Trainer Marcus Vitali in Maryland limbo – for now

by | Apr 30, 2016 | Breaking, Business, Maryland, MD Business, Top Stories | 3 comments

Marcus Vitali. Photo by Lauren King.

by Frank Vespe

Trainer Marcus Vitali, whose decision to base a string of horses at Laurel Park was trumpeted by that racetrack, now finds himself in limbo — until later today, at least.

Track officials said this morning that they expect to make a determination by the end of the day as to whether they will accept future entries from Vitali.  Laurel Park does not take entries on Saturday but does draw for next Friday’s card on Sunday.

Vitali has one horse slated to run at Laurel this afternoon and four more on Sunday.  Those entries will be permitted to run.

The Vitali case flared up when the Paulick Report opined (here) that his presence at Laurel demonstrates “how badly the current structure for regulating medication policies in horse racing is broken.”

The article outlined that Vitali has received 24 medication positives since 2011, including nine last year and two so far in 2016.  Facing a suspension on the most recent seven alleged violations between October 2015 and January of this year, Vitali, reportedly on the advice of his attorney, surrendered his Florida license.  As a result, the pending cases against him were dismissed, as long as he does not apply for reinstatement; other states are therefore not notified of those pending positives.

Reportedly, the pending positives Vitali received are among a spate of dozens that Florida horsemen received — to their surprise — as a result of changes to Florida’s rules that took effect in January.  According to the Daily Racing Form, those rules replaced far more lenient regulations previously in place in the Sunshine State and are modeled on the Racing Medication and Testing Consortium’s national uniform medication program.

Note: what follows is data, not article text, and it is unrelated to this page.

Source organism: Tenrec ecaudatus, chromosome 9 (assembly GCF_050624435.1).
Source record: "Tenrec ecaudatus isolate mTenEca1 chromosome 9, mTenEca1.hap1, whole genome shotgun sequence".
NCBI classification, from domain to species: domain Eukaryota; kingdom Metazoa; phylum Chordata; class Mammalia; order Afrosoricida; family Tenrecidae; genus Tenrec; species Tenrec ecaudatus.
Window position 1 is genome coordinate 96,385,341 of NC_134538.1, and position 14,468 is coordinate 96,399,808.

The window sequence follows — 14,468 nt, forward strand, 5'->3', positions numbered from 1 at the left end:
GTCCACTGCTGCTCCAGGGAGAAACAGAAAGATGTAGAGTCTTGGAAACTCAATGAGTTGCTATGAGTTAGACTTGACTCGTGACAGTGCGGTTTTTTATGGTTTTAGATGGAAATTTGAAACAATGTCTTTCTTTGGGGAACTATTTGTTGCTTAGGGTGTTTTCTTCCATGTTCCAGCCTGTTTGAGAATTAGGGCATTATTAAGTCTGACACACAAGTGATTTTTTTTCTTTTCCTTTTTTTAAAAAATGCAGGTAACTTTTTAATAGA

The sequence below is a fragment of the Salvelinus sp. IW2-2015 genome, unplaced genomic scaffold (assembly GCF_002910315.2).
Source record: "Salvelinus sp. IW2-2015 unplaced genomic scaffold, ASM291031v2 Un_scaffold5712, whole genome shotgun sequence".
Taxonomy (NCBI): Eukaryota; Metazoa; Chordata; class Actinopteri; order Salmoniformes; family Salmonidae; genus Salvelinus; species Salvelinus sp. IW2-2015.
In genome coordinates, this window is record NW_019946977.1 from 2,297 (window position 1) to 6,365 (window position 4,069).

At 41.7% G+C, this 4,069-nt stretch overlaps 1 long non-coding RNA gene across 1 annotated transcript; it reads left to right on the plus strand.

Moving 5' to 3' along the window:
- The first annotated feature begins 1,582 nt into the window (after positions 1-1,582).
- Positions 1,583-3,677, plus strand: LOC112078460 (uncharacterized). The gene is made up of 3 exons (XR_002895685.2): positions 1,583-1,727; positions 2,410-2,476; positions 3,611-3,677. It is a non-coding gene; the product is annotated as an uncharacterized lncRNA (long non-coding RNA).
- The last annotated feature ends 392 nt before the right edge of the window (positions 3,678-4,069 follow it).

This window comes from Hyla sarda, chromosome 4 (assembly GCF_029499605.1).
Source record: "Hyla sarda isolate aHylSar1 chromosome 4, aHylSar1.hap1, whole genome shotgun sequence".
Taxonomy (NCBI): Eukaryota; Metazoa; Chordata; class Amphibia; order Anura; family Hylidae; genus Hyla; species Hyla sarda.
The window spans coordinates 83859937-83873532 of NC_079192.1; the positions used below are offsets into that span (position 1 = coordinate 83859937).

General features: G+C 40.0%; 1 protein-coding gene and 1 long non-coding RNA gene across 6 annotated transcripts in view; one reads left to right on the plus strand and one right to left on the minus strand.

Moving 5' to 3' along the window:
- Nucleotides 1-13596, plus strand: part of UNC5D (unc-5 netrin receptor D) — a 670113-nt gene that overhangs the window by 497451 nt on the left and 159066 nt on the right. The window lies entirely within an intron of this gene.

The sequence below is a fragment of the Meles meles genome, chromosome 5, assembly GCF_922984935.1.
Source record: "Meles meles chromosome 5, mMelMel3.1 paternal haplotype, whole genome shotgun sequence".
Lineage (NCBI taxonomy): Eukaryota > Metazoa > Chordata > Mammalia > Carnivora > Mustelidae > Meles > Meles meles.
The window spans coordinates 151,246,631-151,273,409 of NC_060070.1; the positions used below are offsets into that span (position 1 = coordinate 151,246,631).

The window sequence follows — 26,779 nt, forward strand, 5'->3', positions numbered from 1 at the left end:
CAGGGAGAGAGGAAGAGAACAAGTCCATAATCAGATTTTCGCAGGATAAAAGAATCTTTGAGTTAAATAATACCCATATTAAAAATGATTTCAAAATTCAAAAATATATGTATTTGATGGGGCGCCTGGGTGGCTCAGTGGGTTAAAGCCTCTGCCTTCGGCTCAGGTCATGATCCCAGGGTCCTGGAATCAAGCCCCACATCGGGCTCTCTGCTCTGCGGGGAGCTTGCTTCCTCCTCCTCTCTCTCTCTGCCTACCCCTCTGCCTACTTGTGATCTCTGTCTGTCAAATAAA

Among those rules are stricter guidelines on “stacking,” or the use of multiple non-steroidal anti-inflammatory drugs.  Under the rules, the NSAIDs flunixin, ketoprofen, and phenylbutazone are permitted up to certain thresholds.  But when two or more are used in concert, the accepted thresholds are dramatically reduced.

The Form article reported a group of 10 Tampa Bay-based trainers had retained counsel and planned to appeal the rulings against them, and at least one trainer told the publication that he had never been made aware of the new rules.  On March 26, the Florida Horsemen’s Benevolent and Protective Association placed a notice about stacking on its website because “there have been reports of positive drug tests being called recently” in cases where amount of the drug fell under the primary threshold but was above the allowable threshold for stacked medications.

Regardless of the final disposition of Vitali’s most recent cases, he has accrued numerous other positives in recent years.  Early last year, he accepted a consent order that included a 10-day suspension and $3,350 fine for offenses that included eight positives in six different cases, though as part of the order, he neither admitted nor denied responsibility for the positives.  That had been the first ruling against him since 2013.

Maryland — among the earliest adopters of the national uniform medication program — has in recent years cultivated an increasingly “clean racing” image.